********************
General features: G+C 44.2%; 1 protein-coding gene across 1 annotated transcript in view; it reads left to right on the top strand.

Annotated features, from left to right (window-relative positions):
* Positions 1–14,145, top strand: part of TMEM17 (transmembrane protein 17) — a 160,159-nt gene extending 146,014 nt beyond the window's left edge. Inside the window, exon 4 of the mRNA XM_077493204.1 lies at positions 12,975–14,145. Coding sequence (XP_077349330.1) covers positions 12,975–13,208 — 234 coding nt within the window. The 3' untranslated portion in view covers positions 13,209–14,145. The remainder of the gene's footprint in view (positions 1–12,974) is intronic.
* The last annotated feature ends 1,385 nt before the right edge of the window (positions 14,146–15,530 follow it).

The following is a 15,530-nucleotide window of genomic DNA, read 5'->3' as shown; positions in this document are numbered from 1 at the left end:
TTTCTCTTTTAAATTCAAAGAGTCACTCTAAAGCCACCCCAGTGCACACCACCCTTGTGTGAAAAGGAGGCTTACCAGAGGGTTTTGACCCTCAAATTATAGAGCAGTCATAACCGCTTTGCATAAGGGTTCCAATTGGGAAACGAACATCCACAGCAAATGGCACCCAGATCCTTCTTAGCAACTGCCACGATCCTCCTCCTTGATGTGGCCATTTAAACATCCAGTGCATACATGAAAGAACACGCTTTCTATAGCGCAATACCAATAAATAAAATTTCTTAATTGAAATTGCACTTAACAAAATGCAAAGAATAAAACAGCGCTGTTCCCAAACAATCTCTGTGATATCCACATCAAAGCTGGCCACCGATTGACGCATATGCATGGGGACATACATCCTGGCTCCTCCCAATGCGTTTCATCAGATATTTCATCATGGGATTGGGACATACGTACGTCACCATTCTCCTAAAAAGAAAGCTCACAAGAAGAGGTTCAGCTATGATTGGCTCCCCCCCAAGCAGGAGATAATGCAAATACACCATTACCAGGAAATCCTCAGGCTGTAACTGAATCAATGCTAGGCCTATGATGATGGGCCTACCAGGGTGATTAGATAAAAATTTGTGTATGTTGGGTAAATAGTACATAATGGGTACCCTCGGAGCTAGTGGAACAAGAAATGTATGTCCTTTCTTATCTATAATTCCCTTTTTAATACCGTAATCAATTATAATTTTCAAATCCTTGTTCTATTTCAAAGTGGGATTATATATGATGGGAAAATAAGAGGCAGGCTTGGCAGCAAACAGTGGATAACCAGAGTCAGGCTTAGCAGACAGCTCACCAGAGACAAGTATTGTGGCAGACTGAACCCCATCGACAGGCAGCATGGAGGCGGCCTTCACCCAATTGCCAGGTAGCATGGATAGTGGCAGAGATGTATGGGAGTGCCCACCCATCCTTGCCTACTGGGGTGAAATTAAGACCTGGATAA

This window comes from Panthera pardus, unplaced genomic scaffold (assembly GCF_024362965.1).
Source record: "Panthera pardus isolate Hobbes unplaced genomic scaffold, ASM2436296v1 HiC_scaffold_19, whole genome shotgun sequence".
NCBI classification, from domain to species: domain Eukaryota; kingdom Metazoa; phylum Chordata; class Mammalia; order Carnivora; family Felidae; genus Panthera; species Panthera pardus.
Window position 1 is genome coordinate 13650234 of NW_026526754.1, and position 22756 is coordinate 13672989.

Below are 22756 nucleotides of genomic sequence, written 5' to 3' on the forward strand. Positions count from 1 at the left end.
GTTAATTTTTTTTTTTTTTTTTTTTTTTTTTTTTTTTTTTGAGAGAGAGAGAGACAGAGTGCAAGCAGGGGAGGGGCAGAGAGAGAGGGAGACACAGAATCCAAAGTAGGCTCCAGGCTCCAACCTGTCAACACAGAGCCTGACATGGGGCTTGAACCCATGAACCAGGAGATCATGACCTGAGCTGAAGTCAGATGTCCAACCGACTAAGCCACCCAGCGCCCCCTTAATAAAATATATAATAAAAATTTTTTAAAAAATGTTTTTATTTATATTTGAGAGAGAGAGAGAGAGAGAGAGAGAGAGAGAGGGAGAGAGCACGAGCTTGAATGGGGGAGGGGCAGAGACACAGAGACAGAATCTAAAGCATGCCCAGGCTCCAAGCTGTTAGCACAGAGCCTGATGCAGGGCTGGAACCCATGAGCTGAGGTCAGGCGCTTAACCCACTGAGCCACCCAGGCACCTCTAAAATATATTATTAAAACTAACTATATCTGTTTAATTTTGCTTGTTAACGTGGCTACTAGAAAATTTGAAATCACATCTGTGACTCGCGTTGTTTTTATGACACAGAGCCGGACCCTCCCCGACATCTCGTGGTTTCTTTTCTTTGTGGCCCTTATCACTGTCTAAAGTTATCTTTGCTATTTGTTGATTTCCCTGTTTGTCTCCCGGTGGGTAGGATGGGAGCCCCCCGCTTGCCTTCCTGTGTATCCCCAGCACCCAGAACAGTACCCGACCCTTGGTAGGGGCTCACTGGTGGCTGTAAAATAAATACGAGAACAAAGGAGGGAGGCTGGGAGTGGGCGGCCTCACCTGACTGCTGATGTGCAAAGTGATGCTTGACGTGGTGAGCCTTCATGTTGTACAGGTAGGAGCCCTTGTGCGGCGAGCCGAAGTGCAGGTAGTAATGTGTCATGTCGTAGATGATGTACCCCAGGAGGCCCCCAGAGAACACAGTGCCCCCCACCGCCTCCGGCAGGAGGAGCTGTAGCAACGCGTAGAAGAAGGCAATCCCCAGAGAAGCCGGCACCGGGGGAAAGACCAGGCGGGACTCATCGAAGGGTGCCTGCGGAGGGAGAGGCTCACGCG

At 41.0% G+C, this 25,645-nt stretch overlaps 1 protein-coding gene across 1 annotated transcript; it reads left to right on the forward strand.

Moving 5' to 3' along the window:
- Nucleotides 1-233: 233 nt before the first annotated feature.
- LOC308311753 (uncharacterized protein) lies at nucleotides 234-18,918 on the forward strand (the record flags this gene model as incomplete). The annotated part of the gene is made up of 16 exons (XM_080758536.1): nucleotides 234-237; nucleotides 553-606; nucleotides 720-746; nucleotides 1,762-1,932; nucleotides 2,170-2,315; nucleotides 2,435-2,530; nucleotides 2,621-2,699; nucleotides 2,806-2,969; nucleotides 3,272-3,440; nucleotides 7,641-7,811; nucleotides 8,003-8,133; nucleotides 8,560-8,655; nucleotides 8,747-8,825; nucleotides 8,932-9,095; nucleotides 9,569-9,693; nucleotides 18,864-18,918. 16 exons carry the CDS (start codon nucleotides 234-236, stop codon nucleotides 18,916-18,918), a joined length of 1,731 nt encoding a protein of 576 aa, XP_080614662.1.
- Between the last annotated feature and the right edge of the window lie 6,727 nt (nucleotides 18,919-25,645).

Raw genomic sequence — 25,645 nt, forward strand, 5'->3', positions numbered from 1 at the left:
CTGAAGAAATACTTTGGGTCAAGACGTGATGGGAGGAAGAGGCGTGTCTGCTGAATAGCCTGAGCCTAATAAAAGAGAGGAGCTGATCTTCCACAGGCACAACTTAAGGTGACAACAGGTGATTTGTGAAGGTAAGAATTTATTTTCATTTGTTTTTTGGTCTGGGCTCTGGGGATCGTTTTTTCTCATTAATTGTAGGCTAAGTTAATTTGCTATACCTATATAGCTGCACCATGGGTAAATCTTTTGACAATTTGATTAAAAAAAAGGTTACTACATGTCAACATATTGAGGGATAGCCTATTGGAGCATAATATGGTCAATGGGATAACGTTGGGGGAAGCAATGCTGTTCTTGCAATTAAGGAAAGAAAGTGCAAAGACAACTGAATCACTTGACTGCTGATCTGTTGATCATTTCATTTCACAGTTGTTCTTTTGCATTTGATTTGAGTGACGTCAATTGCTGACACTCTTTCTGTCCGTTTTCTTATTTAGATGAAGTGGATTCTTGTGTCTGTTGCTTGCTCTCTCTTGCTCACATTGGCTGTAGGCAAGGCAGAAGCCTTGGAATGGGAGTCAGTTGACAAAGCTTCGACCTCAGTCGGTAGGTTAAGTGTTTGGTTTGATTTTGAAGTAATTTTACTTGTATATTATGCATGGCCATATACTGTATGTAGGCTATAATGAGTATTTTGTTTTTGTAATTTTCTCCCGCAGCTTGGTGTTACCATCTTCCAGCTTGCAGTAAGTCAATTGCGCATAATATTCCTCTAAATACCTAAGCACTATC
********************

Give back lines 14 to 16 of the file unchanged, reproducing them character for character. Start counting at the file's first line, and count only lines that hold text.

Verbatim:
Moving 5' to 3' along the window:
- Nucleotides 1-233: 233 nt before the first annotated feature.
- LOC308311753 (uncharacterized protein) lies at nucleotides 234-18,918 on the forward strand (the record flags this gene model as incomplete). The annotated part of the gene is made up of 16 exons (XM_080758536.1): nucleotides 234-237; nucleotides 553-606; nucleotides 720-746; nucleotides 1,762-1,932; nucleotides 2,170-2,315; nucleotides 2,435-2,530; nucleotides 2,621-2,699; nucleotides 2,806-2,969; nucleotides 3,272-3,440; nucleotides 7,641-7,811; nucleotides 8,003-8,133; nucleotides 8,560-8,655; nucleotides 8,747-8,825; nucleotides 8,932-9,095; nucleotides 9,569-9,693; nucleotides 18,864-18,918. 16 exons carry the CDS (start codon nucleotides 234-236, stop codon nucleotides 18,916-18,918), a joined length of 1,731 nt encoding a protein of 576 aa, XP_080614662.1.